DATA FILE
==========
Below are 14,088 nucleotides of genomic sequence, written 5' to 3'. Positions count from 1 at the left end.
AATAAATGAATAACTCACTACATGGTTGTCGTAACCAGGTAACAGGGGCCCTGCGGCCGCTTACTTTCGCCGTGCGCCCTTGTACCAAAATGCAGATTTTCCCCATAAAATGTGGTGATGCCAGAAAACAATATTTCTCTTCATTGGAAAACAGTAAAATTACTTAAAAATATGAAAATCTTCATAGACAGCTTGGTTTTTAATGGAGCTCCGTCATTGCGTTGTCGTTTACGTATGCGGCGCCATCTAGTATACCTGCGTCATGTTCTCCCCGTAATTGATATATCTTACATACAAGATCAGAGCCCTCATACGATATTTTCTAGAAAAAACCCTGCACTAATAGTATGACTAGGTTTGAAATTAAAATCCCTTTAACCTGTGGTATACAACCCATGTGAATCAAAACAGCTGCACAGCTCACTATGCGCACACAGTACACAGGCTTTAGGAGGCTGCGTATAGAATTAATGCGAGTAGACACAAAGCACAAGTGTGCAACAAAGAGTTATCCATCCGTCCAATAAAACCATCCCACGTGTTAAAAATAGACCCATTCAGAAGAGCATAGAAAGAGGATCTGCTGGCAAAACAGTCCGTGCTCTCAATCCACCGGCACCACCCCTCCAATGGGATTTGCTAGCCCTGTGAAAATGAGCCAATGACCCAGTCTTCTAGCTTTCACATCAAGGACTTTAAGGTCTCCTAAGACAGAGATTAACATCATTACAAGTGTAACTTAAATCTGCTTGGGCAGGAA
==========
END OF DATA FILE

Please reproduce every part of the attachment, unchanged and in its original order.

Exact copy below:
Below are 14,088 nucleotides of genomic sequence, written 5' to 3'. Positions count from 1 at the left end.
AATAAATGAATAACTCACTACATGGTTGTCGTAACCAGGTAACAGGGGCCCTGCGGCCGCTTACTTTCGCCGTGCGCCCTTGTACCAAAATGCAGATTTTCCCCATAAAATGTGGTGATGCCAGAAAACAATATTTCTCTTCATTGGAAAACAGTAAAATTACTTAAAAATATGAAAATCTTCATAGACAGCTTGGTTTTTAATGGAGCTCCGTCATTGCGTTGTCGTTTACGTATGCGGCGCCATCTAGTATACCTGCGTCATGTTCTCCCCGTAATTGATATATCTTACATACAAGATCAGAGCCCTCATACGATATTTTCTAGAAAAAACCCTGCACTAATAGTATGACTAGGTTTGAAATTAAAATCCCTTTAACCTGTGGTATACAACCCATGTGAATCAAAACAGCTGCACAGCTCACTATGCGCACACAGTACACAGGCTTTAGGAGGCTGCGTATAGAATTAATGCGAGTAGACACAAAGCACAAGTGTGCAACAAAGAGTTATCCATCCGTCCAATAAAACCATCCCACGTGTTAAAAATAGACCCATTCAGAAGAGCATAGAAAGAGGATCTGCTGGCAAAACAGTCCGTGCTCTCAATCCACCGGCACCACCCCTCCAATGGGATTTGCTAGCCCTGTGAAAATGAGCCAATGACCCAGTCTTCTAGCTTTCACATCAAGGACTTTAAGGTCTCCTAAGACAGAGATTAACATCATTACAAGTGTAACTTAAATCTGCTTGGGCAGGAA